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These Are Our Picks For The Best Books to Read While High

If you love cannabis as much as we do, then you know the ability it has to enhance almost any experience. But even when we have intentions of staying active while stoned, it’s easy to end up on the couch, lost in one of the best stoner movies of all time. So if you’re the type of stoner that likes to curl up on the sofa after getting high, why not curl up with a good book by your side?

Combining cannabis with a good fiction or nonfiction book is a great way to enjoy a high. You can read the story at your own pace, and let your mind create images and scenes that are inspired directly by the words you read in your altered state. If reading while stoned sounds like a relaxing time, then keep scrolling because we’ve got a few recommendations for the best books to read while high. These are our favorites.

Best Books To Read While High

The Lord of the Rings

Do you enjoy going on adventures or venturing outside while high? If so, then you’ll love reading one of the best book series of all-time, The Lord of the Rings, while stoned on some of the best weed strains of all-time. This classic trilogy is the epitome of fantasy literature and has set the bar for almost every fantasy novel written since it was published in 1954, including George R. R. Martin’s A Game of Thrones.

The Lord of the Rings trilogy follows the tale of Frodo Baggins with vivid details that depict stunning landscapes, evolving characters, and adventures that can only occur beyond this world. Best of all, the books are easily approachable and can be enjoyed by anyone, no matter your age or cultural background.

The hobbit shire in New Zealand which is where the Lord of the Rings trilogy was shot

Where the Crawdads Sing

Delia Owens’ Where the Crawdads Sing has been on the New York Times Best Sellers list for over 90 weeks, and for good reason. An American author and zoologist, Delia Owens is the co-author of three internationally bestselling nonfiction books about her life as a wildlife scientist in Africa. Though she spent most of her years traveling, Owens has since retired to Idaho where she rides horses and back-country skies with her husband.

Her best selling novel begins in 1952 when six-year-old Catherine Danielle Clark, nicknamed Kya, watches on as her family slowly abandons her. Quickly she is left to fend for herself by living off the land, and the townspeople of Barkley Cove, North Carolina nickname her “The Marsh Girl.” Fast forward to 1965, and Kya is 19 when she meets Chase Andrews, Barkley Cove’s star quarterback and playboy. The teens form a budding relationship until Kya realizes Chase is engaged to another woman; his ongoing promises of marriage were nothing more than a ruse for sex. When Chase is later found dead, all signs point to Kya’s involvement, but did she really commit the crime? This classic novel is a story that combines murder mystery, descriptive nature writing, romance, and coming-of-age experiences to form a compelling survival tale.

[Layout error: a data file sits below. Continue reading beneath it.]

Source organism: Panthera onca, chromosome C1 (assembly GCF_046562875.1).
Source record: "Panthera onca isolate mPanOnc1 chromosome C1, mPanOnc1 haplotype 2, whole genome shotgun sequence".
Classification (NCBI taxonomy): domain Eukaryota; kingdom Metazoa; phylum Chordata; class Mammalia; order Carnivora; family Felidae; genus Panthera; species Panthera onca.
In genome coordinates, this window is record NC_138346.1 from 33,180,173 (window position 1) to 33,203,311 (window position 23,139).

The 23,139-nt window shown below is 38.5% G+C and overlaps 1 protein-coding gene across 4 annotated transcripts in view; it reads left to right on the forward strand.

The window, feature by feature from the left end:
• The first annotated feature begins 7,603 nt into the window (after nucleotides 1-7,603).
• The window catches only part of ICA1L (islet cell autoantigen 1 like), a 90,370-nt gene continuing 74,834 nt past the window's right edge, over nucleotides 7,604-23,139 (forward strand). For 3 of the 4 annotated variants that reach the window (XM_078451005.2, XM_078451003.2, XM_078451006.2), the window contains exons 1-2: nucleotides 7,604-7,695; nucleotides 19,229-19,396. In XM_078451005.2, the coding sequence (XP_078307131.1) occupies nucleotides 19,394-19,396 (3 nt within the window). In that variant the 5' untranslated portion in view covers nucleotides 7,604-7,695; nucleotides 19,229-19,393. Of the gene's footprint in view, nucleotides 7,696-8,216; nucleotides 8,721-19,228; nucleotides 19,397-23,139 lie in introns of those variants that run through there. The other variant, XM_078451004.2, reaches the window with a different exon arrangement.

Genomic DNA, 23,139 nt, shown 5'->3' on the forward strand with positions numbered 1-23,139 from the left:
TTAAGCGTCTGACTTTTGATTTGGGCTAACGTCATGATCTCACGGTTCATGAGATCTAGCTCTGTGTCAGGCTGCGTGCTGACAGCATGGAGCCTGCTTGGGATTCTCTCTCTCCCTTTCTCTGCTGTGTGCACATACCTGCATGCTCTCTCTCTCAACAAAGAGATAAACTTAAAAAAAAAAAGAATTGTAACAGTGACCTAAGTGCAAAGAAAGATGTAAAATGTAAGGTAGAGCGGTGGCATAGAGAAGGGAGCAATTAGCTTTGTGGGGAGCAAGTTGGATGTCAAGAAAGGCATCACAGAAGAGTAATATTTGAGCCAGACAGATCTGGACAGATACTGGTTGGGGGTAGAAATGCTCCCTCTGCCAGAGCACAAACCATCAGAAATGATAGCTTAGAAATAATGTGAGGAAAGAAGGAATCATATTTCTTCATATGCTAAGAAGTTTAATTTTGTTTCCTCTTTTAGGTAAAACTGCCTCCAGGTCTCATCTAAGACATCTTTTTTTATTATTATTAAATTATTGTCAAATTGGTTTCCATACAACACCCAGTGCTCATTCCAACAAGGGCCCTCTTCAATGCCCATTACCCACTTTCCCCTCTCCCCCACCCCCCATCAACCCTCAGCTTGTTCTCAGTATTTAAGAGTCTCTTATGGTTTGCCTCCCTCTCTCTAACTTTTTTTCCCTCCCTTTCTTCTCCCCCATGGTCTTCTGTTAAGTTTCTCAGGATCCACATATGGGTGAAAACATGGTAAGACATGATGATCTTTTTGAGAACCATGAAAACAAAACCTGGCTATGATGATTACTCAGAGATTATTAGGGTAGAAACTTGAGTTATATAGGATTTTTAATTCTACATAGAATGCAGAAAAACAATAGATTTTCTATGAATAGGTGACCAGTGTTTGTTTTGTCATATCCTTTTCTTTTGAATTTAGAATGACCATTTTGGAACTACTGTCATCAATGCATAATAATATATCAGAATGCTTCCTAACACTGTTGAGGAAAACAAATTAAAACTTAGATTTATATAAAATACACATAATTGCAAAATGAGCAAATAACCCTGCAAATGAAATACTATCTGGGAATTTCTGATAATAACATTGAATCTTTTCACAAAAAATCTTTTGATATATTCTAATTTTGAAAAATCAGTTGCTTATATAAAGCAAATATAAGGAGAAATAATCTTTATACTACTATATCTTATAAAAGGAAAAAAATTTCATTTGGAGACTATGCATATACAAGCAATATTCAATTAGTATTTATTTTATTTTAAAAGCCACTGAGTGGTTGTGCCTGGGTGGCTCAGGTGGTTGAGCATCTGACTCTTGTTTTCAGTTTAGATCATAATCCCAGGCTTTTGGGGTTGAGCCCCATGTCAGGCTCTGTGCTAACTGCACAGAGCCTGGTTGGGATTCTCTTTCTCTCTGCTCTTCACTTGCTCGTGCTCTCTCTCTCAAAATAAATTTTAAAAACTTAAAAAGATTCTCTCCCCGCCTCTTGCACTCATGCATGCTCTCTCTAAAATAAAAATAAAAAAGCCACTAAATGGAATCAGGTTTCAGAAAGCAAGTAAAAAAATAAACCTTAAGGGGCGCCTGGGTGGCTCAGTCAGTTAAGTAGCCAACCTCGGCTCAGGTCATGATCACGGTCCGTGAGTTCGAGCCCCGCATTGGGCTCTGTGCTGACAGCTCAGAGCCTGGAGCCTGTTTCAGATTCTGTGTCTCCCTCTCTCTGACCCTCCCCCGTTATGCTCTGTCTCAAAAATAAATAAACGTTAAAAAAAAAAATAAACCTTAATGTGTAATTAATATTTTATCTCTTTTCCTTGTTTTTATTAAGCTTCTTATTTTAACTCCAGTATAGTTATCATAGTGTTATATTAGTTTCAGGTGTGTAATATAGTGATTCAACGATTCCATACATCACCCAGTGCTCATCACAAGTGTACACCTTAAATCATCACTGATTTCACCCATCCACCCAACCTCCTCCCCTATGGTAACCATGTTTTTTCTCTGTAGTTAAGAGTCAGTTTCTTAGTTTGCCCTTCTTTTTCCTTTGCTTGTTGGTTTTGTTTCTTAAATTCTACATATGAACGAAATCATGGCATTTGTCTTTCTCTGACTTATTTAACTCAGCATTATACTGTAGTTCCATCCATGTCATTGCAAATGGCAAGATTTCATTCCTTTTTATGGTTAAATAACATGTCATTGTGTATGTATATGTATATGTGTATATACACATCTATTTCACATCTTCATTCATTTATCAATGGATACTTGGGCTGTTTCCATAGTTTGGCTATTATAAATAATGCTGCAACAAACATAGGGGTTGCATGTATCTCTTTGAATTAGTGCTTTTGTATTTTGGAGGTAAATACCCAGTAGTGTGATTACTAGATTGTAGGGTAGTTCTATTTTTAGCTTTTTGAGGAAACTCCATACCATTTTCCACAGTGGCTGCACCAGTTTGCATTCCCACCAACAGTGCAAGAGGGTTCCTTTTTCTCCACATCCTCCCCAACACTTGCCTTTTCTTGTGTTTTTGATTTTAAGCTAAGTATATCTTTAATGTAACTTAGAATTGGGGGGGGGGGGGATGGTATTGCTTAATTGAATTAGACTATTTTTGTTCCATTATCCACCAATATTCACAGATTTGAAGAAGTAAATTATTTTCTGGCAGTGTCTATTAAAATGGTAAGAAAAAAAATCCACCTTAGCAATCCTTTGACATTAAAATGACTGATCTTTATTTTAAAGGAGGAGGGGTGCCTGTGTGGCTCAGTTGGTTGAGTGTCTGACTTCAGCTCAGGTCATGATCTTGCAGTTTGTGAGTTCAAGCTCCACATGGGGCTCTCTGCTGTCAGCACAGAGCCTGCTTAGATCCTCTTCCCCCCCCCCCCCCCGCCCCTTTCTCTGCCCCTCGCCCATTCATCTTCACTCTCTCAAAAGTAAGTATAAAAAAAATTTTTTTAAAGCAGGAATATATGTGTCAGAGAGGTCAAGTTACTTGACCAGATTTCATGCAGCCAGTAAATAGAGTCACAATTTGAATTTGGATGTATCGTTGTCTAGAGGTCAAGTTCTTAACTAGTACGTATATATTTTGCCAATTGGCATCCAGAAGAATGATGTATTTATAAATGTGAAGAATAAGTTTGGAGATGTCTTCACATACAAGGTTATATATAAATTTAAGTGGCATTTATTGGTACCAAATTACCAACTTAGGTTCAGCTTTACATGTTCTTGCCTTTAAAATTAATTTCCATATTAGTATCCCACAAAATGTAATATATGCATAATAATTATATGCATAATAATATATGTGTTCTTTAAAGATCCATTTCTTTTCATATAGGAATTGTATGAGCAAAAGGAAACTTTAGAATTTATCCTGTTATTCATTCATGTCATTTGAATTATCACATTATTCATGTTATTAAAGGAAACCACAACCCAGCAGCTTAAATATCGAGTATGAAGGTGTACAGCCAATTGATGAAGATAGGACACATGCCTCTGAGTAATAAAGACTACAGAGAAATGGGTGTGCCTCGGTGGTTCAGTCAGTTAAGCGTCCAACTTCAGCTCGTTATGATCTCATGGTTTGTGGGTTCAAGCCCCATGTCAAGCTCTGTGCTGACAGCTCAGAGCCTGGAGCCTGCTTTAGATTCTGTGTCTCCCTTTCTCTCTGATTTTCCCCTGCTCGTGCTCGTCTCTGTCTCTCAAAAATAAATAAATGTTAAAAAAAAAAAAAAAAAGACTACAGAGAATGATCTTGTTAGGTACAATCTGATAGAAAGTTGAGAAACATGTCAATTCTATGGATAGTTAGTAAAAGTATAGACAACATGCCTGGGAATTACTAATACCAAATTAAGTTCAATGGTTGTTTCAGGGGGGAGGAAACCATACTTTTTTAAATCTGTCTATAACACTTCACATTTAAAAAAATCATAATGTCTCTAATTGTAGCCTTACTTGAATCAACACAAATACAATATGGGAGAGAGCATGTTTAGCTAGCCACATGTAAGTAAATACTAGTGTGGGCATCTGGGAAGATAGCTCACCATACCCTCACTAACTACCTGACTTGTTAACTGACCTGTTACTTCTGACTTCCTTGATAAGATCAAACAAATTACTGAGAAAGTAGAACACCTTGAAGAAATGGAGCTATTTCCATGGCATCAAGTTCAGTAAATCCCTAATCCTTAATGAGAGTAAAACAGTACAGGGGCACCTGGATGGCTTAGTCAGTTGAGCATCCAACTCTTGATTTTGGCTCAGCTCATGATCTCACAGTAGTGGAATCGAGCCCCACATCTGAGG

The best part?

Delia Owens tells the story with amazing illustrations, and her admiration for animals can be found throughout the book, making it all-the-more-captivating to read while high. The Guardian declared it a surprise bestseller, comparing it to Theodore Dreiser’s classic 1925 melodrama An American Tragedy, and many consider it to be the biggest breakout novel of the past decade.

Trees rise from swampy waters in the deep south

White Fragility

The outpouring of international solidarity for Black Lives Matter protesters across the country reflects our need to create lasting change during this influential moment in time. As millions take time to understand how they can play a role in the ongoing fight for equality in the wake of the death of George Floyd, Robin DiAngelo’s White Fragility has grown ever more popular. A current New York Times bestseller, White Fragility provokes an uncomfortable conversation that discusses what it truly means to be white.

Robin DiAngelo, an American academic, lecturer, and author with the University of Washington, “argues that our largely segregated society is set up to insulate whites from racial discomfort, so that they fall to pieces at the first application of stress,” as described by The New Yorker. Though her book offers numerous solutions that won’t shock the nervous system—listen, don’t center yourself, get educated, think about your responses, and what role they play—it primarily takes a diagnostic look at why white culture operates in the manner that it has for so long.

This is the genre of book that is extremely relevant and chock-full of insightful information given today’s political climate and ongoing revolution. White Fragility is an especially good choice for anyone who uses cannabis and wants to better understand why it’s so difficult to discuss racial topics as a non-POC, and what we can do to make these conversations mainstream.

A black man is captured in a black and white protrait

Ready to enhance your reading experience? Find your nearest Diem Cannabis dispensary or delivery service here! And if you have some recommendations on the best books to read while high, follow us on Instagram and let us know.